Savoring Kentucky

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Savoring Kentucky showcases the wonders of Kentucky's food, farms, farmers, restaurants, chefs, distillers, brewers, orchards and markets. We applaud local food, its producers and champions. We delight in news of improvements in food and food systems. We take pleasure in fine food. We thank our wondrous sponsors for supporting our work and local goodness all around.

Breaking nature's promise

Eggs I asked for eggs from a supermarket near our vacation cottage in Salisbury Beach, Massachusetts. The brand is Nature's Promise (Trademark). The carton says, "Grade A. Naturally raised hens - no antibiotics, no synthetic hormones, and no synthetic pesticides."

"Natures Promise (Trademark) products represent what nature intended -- free from artificial ingredients to deliver true flavor, great taste and made with respect for the environment. Products you can trust for your family's health and well being - naturally. That's our promise to you."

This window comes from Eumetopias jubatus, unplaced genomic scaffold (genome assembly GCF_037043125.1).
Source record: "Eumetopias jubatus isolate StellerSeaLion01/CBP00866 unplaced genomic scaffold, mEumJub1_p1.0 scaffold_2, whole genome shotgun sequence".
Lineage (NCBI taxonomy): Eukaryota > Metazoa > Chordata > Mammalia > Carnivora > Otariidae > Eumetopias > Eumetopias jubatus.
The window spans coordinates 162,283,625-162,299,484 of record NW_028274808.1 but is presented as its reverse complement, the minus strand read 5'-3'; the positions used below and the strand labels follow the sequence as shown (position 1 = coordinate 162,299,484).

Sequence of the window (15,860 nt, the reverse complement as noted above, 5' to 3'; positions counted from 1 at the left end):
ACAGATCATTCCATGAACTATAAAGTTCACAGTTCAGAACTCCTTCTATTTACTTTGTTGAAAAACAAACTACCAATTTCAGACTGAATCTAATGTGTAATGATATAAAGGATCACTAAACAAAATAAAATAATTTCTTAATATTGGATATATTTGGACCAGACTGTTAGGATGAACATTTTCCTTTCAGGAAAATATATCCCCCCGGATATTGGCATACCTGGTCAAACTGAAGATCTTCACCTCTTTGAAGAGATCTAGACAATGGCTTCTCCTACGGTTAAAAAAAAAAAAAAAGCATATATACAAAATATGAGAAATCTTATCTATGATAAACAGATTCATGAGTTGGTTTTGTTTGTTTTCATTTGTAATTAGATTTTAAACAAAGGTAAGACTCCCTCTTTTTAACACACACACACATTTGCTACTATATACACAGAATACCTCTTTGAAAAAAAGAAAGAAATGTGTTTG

Like the eggs in the photo, these are a beautiful rich brown, evenly sized. They came encased in two layers of a fold-out clear plastic case bearing the information that it has been recycled once. And Please Recycle.

Here's what also caught my eye: "We keep our birds under our wing, making sure they're fed only natural grains." That's where the use of the word "natural" grated a bit too hard.

Chickens' natural diets include a lot more than grain, and chickens' natural habits are to roam around a bit, not stay "tucked under our wing," except as chicks. Recently smart grass farmers have learned how to return chickens to their natural environment -- pasture -- and still give them places to get out of the weather, places to lay eggs and avoid predators.

Chicken Tractor

The "chicken tractors" grass farmers invented now support the fine hens at my favorite certified organic farm, Elmwood Stock Farm in Scott County, Kentucky. Check out the photo - you'll see chickens on grass with a small house handy, all enclosed in a sizable fence. The fence moves often, so the chickens get fresh pasture often. I'm no farmer, but I think the chicken tractors are a lot close to what nature intended than feeding hens completely on "natural" grains.

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